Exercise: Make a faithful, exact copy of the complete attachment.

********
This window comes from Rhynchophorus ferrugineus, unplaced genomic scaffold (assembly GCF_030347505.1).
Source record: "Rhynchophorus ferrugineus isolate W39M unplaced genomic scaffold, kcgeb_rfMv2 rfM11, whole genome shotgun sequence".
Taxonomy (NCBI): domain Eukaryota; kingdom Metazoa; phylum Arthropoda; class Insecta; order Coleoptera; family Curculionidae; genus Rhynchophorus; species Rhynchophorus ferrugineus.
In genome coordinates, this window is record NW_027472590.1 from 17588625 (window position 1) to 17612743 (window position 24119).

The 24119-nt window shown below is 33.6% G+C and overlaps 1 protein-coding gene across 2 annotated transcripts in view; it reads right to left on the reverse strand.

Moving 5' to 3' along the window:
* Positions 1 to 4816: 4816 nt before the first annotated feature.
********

This window comes from Rhynchophorus ferrugineus, unplaced genomic scaffold (assembly GCF_030347505.1).
Source record: "Rhynchophorus ferrugineus isolate W39M unplaced genomic scaffold, kcgeb_rfMv2 rfM11, whole genome shotgun sequence".
Taxonomy (NCBI): domain Eukaryota; kingdom Metazoa; phylum Arthropoda; class Insecta; order Coleoptera; family Curculionidae; genus Rhynchophorus; species Rhynchophorus ferrugineus.
In genome coordinates, this window is record NW_027472590.1 from 17588625 (window position 1) to 17612743 (window position 24119).

The 24119-nt window shown below is 33.6% G+C and overlaps 1 protein-coding gene across 2 annotated transcripts in view; it reads right to left on the reverse strand.

Moving 5' to 3' along the window:
* Positions 1 to 4816: 4816 nt before the first annotated feature.